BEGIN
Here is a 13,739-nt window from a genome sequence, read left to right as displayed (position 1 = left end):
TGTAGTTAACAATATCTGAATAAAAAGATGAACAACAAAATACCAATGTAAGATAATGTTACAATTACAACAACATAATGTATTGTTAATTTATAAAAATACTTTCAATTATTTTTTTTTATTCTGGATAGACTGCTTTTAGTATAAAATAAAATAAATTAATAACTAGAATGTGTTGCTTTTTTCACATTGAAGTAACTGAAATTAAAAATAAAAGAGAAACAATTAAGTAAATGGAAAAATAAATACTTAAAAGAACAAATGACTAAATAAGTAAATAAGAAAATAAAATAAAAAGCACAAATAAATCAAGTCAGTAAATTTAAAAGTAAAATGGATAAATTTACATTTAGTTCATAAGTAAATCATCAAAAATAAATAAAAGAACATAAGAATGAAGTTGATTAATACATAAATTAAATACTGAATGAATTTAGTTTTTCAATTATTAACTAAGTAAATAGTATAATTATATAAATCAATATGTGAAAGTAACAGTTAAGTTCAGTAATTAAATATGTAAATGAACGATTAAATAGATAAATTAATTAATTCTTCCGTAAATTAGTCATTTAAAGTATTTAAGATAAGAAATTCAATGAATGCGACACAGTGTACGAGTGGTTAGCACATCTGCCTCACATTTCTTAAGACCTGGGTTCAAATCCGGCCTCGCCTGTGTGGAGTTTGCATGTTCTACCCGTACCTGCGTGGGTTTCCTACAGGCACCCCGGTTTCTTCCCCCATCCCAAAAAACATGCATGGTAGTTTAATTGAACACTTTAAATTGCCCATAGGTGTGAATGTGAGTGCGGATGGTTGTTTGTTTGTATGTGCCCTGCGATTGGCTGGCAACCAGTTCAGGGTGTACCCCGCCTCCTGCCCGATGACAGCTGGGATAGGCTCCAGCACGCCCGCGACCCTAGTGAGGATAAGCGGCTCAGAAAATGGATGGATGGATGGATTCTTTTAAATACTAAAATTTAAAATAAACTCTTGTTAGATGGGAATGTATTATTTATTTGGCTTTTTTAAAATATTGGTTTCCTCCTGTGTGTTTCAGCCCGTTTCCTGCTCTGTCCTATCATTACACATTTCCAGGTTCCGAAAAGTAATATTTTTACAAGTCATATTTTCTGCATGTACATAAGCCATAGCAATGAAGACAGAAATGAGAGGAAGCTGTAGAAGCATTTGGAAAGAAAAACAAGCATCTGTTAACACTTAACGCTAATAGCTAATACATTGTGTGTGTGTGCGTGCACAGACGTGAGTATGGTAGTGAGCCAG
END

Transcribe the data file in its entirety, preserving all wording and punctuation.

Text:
Here is a 13,739-nt window from a genome sequence, read left to right as displayed (position 1 = left end):
TGTAGTTAACAATATCTGAATAAAAAGATGAACAACAAAATACCAATGTAAGATAATGTTACAATTACAACAACATAATGTATTGTTAATTTATAAAAATACTTTCAATTATTTTTTTTTATTCTGGATAGACTGCTTTTAGTATAAAATAAAATAAATTAATAACTAGAATGTGTTGCTTTTTTCACATTGAAGTAACTGAAATTAAAAATAAAAGAGAAACAATTAAGTAAATGGAAAAATAAATACTTAAAAGAACAAATGACTAAATAAGTAAATAAGAAAATAAAATAAAAAGCACAAATAAATCAAGTCAGTAAATTTAAAAGTAAAATGGATAAATTTACATTTAGTTCATAAGTAAATCATCAAAAATAAATAAAAGAACATAAGAATGAAGTTGATTAATACATAAATTAAATACTGAATGAATTTAGTTTTTCAATTATTAACTAAGTAAATAGTATAATTATATAAATCAATATGTGAAAGTAACAGTTAAGTTCAGTAATTAAATATGTAAATGAACGATTAAATAGATAAATTAATTAATTCTTCCGTAAATTAGTCATTTAAAGTATTTAAGATAAGAAATTCAATGAATGCGACACAGTGTACGAGTGGTTAGCACATCTGCCTCACATTTCTTAAGACCTGGGTTCAAATCCGGCCTCGCCTGTGTGGAGTTTGCATGTTCTACCCGTACCTGCGTGGGTTTCCTACAGGCACCCCGGTTTCTTCCCCCATCCCAAAAAACATGCATGGTAGTTTAATTGAACACTTTAAATTGCCCATAGGTGTGAATGTGAGTGCGGATGGTTGTTTGTTTGTATGTGCCCTGCGATTGGCTGGCAACCAGTTCAGGGTGTACCCCGCCTCCTGCCCGATGACAGCTGGGATAGGCTCCAGCACGCCCGCGACCCTAGTGAGGATAAGCGGCTCAGAAAATGGATGGATGGATGGATTCTTTTAAATACTAAAATTTAAAATAAACTCTTGTTAGATGGGAATGTATTATTTATTTGGCTTTTTTAAAATATTGGTTTCCTCCTGTGTGTTTCAGCCCGTTTCCTGCTCTGTCCTATCATTACACATTTCCAGGTTCCGAAAAGTAATATTTTTACAAGTCATATTTTCTGCATGTACATAAGCCATAGCAATGAAGACAGAAATGAGAGGAAGCTGTAGAAGCATTTGGAAAGAAAAACAAGCATCTGTTAACACTTAACGCTAATAGCTAATACATTGTGTGTGTGTGCGTGCACAGACGTGAGTATGGTAGTGAGCCAG